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Patricia B. Wolff
Purpose Prize Fellow 2013
Wolff has worked to save the lives of 85,000 Haitian children through a peanut-based superfood.
St. Louis–area pediatrician Patricia Wolff first began volunteering on medical missions to poverty-stricken Haiti in 1988 with her two young children in tow. For 15 years she worked to alleviate sickness and hunger, which is especially brutal on Haiti’s children. “I lost count of the number of children I saw die,” she says.
Looking for a solution, she visited a malnutrition clinic in Malawi, where she saw starving children undergo a remarkable improvement in health after just a few weeks of eating a ready-to-use therapeutic food (RUTF): a shelf-stable mix of ground peanuts, powdered milk, sugar, oil, vitamins and minerals.
“I knew that if I could bring this mixture to Haiti, we could create a miracle,” she says.
And that’s exactly what she did in 2003 when she launched Meds & Food for Kids to bring Medika Mamba (“peanut medicine” in Haitian Creole) to the country’s children. She made the first batch in a small hand grinder and gave it to the 10 sickest children in an area clinic. “They went from lethargic and half-dead to running around the clinic in just a few weeks,” she says. “It was truly and astonishingly miraculous.”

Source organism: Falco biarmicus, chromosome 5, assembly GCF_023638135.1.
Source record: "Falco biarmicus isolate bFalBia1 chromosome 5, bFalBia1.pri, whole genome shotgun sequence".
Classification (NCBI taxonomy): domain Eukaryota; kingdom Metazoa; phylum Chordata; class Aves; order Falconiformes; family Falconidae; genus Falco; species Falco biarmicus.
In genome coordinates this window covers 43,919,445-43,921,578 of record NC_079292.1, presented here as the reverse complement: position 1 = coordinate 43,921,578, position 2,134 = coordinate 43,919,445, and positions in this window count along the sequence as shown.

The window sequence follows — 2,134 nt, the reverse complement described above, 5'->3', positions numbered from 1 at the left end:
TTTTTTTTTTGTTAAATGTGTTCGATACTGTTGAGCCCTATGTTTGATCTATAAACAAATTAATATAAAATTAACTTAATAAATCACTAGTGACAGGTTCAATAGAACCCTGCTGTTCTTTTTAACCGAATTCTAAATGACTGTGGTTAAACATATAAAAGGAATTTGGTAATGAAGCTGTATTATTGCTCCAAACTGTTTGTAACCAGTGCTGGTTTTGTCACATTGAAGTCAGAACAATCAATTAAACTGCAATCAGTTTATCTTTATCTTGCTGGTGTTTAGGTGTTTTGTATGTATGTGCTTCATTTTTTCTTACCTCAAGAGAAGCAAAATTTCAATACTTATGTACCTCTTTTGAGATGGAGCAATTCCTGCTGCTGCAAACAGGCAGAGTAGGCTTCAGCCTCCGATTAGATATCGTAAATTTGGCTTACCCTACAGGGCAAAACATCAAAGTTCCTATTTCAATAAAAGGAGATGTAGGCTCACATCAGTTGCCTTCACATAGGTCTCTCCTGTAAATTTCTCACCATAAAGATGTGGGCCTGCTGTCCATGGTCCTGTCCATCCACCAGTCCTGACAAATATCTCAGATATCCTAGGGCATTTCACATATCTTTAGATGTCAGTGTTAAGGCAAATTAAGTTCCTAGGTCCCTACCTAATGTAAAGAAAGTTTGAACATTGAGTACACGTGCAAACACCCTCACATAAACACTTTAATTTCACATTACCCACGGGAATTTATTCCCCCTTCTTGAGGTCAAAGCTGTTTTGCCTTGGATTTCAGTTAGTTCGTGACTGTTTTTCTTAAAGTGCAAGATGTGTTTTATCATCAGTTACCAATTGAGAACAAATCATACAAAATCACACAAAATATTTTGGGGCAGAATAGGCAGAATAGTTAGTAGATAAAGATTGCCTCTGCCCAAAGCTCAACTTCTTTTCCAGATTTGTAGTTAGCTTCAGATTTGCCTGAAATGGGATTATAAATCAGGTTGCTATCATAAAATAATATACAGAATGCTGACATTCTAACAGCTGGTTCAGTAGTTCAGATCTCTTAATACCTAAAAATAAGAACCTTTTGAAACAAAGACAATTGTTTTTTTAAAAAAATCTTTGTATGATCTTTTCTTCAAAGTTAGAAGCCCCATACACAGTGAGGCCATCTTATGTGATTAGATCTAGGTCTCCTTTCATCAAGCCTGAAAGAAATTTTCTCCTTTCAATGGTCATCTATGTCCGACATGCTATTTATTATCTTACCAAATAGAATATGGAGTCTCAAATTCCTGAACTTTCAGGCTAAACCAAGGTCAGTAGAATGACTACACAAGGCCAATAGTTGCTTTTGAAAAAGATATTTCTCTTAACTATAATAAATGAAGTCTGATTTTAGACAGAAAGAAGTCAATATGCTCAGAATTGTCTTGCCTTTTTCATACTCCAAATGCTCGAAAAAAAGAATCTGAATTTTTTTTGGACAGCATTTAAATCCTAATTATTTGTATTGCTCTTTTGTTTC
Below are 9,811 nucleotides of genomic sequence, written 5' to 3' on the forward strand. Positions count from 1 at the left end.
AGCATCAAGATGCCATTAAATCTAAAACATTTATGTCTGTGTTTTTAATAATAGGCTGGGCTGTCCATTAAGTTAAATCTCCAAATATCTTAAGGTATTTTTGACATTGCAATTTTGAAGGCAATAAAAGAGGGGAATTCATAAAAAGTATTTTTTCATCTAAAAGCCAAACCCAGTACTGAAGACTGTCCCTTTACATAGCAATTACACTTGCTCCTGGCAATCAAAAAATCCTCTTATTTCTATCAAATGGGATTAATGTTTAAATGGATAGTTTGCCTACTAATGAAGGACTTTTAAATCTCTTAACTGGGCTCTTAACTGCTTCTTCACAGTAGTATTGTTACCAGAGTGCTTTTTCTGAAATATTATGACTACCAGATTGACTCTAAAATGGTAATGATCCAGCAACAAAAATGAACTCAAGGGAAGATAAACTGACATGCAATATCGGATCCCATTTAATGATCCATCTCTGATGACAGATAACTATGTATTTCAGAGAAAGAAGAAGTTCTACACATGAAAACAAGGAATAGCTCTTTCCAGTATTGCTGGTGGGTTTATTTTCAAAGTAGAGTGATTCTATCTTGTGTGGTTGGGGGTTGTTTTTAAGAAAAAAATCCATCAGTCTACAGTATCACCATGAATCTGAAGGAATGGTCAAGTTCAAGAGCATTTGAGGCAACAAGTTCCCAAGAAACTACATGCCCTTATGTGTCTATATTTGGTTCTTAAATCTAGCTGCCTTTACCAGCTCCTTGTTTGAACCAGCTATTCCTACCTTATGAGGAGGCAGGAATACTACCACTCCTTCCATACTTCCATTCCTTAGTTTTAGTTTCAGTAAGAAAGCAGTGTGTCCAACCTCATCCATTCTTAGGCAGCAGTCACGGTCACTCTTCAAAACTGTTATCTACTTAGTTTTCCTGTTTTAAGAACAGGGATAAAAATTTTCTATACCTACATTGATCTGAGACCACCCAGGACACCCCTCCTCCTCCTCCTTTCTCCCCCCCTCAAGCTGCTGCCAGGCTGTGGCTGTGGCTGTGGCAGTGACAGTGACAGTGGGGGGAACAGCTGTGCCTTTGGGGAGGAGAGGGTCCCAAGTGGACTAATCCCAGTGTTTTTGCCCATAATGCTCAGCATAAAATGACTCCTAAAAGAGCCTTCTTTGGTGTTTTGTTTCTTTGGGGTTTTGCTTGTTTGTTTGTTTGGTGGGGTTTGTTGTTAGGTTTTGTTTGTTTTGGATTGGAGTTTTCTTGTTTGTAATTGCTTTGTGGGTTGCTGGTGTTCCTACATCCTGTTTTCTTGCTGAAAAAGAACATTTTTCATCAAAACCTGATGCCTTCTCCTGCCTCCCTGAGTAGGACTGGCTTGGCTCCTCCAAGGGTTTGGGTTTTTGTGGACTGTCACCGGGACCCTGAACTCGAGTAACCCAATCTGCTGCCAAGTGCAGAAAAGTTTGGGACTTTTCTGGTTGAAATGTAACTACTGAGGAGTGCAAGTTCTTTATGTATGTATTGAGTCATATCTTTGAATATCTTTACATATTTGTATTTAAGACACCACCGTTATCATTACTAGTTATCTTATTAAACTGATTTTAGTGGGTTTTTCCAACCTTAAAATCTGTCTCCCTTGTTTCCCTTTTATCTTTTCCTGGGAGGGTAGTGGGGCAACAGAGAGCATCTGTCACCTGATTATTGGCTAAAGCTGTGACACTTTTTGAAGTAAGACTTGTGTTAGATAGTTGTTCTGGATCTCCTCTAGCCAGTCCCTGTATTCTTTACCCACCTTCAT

Since then, MFK has saved the lives of as many as 65,000 children, with a treatment success rate of 85%. Hospitalization saves only a quarter of those treated.
MFK produces Medika Mamba in its Haitian-staffed factory using mostly local ingredients. The superfood has had such a remarkable impact that the factory now sells it to UNICEF and the World Food Program, making it a self-sustaining enterprise.
Dr. Wolff says of her encore career, “Every day I am rewarded with the healthy faces of children whose brains and bodies were in peril.”
2015 Update: To date, Medika Mamba (a peanut-based superfood) has saved the lives of over 165,000 Haitian children. It is produced in a dedicated factory by 56 Haitian employees. MFK also operates an extensive agricultural development program, which has educated more than 2,400 Haitian farmers since 2006. The introduction of appropriate agricultural chemicals, modern machinery and soil preparation methods allows small farmers to grow more and better peanuts, which are then purchased by MFK.